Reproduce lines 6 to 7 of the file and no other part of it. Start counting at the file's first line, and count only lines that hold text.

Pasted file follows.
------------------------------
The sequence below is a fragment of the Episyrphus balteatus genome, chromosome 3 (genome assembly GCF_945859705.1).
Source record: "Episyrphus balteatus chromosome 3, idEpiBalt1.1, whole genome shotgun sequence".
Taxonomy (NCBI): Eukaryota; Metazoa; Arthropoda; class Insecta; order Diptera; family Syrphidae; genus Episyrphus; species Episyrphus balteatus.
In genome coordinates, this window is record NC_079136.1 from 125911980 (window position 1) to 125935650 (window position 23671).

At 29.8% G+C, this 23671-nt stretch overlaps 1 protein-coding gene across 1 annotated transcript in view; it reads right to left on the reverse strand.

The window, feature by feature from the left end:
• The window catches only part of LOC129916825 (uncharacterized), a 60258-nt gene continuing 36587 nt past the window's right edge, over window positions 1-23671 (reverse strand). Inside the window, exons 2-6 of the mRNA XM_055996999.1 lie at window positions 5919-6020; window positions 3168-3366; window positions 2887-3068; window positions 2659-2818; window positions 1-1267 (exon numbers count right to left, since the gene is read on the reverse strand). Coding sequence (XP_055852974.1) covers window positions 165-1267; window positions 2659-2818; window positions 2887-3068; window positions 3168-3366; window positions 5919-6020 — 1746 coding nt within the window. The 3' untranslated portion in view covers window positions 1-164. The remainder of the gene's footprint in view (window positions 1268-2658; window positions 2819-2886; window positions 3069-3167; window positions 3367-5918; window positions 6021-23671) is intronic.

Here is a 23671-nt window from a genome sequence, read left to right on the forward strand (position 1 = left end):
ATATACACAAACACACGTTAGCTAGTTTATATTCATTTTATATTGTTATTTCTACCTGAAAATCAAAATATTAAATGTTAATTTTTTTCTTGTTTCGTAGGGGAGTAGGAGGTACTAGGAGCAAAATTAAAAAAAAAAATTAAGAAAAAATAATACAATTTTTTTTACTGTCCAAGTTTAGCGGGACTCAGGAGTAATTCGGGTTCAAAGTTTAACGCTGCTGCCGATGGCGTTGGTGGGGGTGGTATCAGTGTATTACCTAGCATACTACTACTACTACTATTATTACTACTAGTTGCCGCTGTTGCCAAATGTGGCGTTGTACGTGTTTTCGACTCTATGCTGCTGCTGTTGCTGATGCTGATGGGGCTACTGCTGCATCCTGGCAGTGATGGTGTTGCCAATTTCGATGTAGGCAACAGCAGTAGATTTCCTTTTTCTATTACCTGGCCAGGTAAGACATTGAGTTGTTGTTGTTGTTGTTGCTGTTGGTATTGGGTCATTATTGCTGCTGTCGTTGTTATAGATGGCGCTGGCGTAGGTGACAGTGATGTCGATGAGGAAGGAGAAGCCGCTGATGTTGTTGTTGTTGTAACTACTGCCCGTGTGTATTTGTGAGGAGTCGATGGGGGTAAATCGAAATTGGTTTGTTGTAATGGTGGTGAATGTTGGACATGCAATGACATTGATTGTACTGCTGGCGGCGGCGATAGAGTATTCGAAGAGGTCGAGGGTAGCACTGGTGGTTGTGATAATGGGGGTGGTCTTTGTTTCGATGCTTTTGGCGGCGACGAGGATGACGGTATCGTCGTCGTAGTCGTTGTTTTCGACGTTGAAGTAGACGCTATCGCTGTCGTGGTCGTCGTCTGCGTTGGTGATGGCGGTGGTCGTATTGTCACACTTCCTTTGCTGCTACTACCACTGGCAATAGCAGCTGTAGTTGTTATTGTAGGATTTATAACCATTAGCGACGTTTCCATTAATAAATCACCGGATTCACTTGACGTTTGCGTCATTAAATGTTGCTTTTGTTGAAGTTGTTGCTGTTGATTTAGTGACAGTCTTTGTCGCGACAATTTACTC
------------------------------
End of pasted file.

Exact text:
The window, feature by feature from the left end:
• The window catches only part of LOC129916825 (uncharacterized), a 60258-nt gene continuing 36587 nt past the window's right edge, over window positions 1-23671 (reverse strand). Inside the window, exons 2-6 of the mRNA XM_055996999.1 lie at window positions 5919-6020; window positions 3168-3366; window positions 2887-3068; window positions 2659-2818; window positions 1-1267 (exon numbers count right to left, since the gene is read on the reverse strand). Coding sequence (XP_055852974.1) covers window positions 165-1267; window positions 2659-2818; window positions 2887-3068; window positions 3168-3366; window positions 5919-6020 — 1746 coding nt within the window. The 3' untranslated portion in view covers window positions 1-164. The remainder of the gene's footprint in view (window positions 1268-2658; window positions 2819-2886; window positions 3069-3167; window positions 3367-5918; window positions 6021-23671) is intronic.